- The board of the foundation compensated Ramsey beyond the amount approved of by the university’s board of trustees and the amount provided under the terms of his contract.
- UofL’s chief financial officer Harlan Sands was not included as an ex officio member of the foundation board’s finance committee, which is a direct violation of the foundation’s bylaws, which “further impaired the accountability and transparency between the two entities.”
- UofL Foundation board members did not receive any orientation on their roles and responsibilities, despite the growing complexity of the nonprofit’s operations.
In a joint letter responding to the auditor’s examination, UofL’s acting President Neville Pinto and new foundation board chairwoman Brucie Moore stated they “agree overall” with its findings. They also stressed that “needed changes to the leadership of the foundation and some of its policies and procedures” have already taken place in recent months. These changes include Ramsey’s resignation, the resignation of former board chairman and chief Ramsey defender Bob Hughes, the hiring of a law firm to greatly expedite open records requests, and placing Smith on paid administrative leave.
Pinto and Moore also noted that there is now a “vastly improved working relationship” between board members of the university and foundation, a new foundation committee to review its governance and organizational structure, and that both the university and foundation have finally joined the Association of Governing Boards of Universities and Colleges, an organization assisting with best practices that almost every major college in the country belongs to.
While Pinto and Moore expressed agreement with the examination, Ramsey also submitted a response to the auditor’s office that strongly disagreed with and criticized most of its findings, even saying the audit itself “was not necessary.” He took particular issue with its finding criticizing the Ramsey administration as having too much influence without proper checks and balances.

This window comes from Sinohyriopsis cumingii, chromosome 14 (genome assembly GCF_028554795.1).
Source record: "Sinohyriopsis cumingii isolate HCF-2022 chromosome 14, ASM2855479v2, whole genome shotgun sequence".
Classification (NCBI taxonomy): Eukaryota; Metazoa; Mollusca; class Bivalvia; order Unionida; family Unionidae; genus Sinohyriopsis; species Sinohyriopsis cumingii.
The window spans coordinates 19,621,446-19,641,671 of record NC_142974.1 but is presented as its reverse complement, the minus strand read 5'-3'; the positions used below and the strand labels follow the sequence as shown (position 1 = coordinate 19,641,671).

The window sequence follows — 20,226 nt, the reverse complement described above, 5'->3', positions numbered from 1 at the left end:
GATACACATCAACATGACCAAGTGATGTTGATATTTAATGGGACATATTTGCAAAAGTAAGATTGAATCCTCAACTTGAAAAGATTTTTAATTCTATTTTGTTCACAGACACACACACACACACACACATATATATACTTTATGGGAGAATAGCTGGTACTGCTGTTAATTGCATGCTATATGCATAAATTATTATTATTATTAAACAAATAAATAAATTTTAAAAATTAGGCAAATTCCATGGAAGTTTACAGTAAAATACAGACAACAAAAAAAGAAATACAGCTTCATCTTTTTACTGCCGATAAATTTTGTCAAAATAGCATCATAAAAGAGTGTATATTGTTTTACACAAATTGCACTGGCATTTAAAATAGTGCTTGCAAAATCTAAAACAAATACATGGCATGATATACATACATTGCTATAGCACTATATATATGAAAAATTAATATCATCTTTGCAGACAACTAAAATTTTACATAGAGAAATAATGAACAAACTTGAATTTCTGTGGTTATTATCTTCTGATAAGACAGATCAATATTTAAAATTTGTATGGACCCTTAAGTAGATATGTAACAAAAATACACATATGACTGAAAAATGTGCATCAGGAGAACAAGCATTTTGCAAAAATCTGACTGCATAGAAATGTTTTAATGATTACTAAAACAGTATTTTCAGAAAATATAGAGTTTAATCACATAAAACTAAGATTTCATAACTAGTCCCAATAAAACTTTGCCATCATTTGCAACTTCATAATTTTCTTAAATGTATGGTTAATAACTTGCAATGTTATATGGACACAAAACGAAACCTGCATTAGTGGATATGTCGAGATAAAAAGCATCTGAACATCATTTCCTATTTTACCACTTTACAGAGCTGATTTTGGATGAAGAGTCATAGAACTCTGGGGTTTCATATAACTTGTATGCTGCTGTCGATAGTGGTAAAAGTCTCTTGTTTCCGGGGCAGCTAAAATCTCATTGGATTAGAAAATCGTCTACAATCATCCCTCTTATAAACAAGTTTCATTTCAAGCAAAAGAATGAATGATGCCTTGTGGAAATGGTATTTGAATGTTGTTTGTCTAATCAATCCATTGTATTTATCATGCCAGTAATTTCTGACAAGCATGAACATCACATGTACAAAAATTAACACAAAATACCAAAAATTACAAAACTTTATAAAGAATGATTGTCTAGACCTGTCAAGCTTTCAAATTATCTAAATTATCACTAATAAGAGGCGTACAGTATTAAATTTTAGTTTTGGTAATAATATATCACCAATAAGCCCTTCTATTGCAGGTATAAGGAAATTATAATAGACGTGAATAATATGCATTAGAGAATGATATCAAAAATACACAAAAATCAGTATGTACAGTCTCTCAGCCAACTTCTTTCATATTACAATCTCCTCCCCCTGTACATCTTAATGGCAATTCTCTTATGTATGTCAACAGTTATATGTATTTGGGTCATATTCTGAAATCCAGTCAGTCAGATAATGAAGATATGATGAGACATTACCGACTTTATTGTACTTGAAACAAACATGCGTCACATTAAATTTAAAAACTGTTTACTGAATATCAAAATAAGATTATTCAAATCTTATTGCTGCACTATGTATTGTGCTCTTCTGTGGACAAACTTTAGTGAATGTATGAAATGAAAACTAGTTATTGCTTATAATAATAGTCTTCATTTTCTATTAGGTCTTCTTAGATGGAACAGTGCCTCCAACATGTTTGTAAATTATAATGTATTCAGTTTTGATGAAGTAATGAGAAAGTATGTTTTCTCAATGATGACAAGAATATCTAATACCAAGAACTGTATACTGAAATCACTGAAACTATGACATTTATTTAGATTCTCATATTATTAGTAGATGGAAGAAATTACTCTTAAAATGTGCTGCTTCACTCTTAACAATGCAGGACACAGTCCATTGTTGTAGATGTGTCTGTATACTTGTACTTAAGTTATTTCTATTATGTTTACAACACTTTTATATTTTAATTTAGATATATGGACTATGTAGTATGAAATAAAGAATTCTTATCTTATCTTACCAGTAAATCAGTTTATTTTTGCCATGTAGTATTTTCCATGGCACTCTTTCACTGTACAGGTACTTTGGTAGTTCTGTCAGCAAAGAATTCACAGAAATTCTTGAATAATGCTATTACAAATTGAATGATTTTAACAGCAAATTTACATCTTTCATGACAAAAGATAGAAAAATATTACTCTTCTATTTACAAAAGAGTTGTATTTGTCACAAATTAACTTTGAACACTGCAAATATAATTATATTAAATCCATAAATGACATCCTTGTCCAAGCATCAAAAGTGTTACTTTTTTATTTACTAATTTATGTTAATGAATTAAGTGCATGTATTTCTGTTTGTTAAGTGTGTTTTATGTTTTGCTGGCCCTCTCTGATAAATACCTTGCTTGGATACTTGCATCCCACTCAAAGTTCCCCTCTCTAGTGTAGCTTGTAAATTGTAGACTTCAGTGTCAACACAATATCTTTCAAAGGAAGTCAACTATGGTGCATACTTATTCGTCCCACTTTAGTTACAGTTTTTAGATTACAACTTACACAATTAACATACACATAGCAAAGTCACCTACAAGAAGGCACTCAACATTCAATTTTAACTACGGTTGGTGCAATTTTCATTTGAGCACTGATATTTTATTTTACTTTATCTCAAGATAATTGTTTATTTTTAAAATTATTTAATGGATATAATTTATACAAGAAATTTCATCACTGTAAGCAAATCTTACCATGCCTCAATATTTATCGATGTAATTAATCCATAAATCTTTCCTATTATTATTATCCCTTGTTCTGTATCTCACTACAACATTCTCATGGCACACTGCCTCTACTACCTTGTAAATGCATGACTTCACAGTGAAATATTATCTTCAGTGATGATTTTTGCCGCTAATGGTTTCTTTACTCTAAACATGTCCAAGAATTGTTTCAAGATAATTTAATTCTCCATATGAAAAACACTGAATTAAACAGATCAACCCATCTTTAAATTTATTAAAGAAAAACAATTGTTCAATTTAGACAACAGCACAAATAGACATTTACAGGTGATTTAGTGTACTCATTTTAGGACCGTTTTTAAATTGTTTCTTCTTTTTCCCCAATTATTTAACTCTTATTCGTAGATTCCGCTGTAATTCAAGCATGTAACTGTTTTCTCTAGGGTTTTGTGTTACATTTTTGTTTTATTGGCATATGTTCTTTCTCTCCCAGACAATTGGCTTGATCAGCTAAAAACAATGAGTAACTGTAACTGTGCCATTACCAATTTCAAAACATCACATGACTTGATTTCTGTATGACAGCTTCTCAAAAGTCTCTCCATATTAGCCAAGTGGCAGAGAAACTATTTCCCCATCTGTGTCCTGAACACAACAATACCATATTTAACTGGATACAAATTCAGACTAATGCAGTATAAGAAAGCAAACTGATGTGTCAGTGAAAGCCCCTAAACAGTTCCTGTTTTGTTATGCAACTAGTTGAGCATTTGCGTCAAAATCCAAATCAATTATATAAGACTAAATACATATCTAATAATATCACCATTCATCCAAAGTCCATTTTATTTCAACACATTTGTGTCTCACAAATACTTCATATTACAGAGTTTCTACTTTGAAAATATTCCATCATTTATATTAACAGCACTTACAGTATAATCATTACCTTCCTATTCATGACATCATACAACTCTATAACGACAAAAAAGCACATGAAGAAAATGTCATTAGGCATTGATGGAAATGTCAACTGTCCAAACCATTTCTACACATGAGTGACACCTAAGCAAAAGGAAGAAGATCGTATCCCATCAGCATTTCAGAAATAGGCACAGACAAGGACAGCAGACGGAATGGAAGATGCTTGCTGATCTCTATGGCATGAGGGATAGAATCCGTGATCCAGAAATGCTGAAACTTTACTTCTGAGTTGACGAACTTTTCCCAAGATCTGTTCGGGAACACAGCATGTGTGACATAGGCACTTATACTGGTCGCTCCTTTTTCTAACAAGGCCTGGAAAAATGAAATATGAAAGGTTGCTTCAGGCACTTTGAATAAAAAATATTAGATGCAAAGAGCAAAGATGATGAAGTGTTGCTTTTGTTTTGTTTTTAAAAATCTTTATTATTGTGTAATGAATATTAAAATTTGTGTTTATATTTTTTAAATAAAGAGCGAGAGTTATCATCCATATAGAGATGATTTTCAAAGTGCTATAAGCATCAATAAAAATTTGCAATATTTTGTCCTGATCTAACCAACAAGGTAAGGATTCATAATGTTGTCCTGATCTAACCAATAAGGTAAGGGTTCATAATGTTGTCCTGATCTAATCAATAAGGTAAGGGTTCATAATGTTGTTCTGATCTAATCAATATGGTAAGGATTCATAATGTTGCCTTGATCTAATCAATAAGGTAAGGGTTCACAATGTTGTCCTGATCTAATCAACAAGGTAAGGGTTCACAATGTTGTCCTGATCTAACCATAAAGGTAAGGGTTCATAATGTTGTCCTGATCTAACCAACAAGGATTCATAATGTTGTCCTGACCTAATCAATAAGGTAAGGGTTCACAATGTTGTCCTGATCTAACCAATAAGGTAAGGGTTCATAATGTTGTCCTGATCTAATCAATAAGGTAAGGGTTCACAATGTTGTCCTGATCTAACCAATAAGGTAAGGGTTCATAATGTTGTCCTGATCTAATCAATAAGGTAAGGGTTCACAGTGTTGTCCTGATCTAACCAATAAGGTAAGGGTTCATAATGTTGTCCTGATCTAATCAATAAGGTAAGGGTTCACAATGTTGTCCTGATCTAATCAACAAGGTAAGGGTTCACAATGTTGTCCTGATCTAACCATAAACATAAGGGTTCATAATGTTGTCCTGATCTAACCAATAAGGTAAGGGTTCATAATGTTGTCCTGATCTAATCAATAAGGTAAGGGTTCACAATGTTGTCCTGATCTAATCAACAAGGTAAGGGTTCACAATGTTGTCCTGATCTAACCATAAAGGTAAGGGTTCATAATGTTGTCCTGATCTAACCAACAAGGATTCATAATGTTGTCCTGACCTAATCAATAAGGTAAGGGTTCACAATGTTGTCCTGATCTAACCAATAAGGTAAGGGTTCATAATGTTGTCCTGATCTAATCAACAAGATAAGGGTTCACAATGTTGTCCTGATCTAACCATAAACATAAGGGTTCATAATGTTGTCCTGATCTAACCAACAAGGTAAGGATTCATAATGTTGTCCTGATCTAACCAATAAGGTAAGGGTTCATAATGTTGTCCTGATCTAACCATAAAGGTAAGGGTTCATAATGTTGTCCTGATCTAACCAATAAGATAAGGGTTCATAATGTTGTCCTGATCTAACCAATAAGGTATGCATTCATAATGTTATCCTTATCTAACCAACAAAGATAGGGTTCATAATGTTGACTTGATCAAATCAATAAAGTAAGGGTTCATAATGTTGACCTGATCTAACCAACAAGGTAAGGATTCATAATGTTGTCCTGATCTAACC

“Your examination does a great disservice to the outstanding individuals who served on those boards. Neither I, nor — to my knowledge — other institutional officers, acted without Board authority,” wrote Ramsey, adding that “only in the past year or so was it raised as an issue, primarily in the media.”
Ramsey — who took issue with several of the examination’s recommendations as being none of its business — concluded by stating that the extensive work of the auditors was not needed, adding that “what really is at stake here is the independence of the ULF Board from political influence.”
Auditor Harmon replied to Ramsey’s response, rebutting the claims Ramsey had made about why each finding was inaccurate. He took particular issue with Ramsey’s claim that their slow and inconsistent response to investigators’ requests was due to the “small staff” at the foundation, noting that his administration repeatedly “rejected or ignored” suggestions by the auditor’s office to speed up the process. Harmon added that “the delays and inconsistencies continued throughout the process until there was a change in management, at which time the majority of outstanding requests were quickly addressed.”
The full examination from the auditor’s office can be read below.
This story will be updated.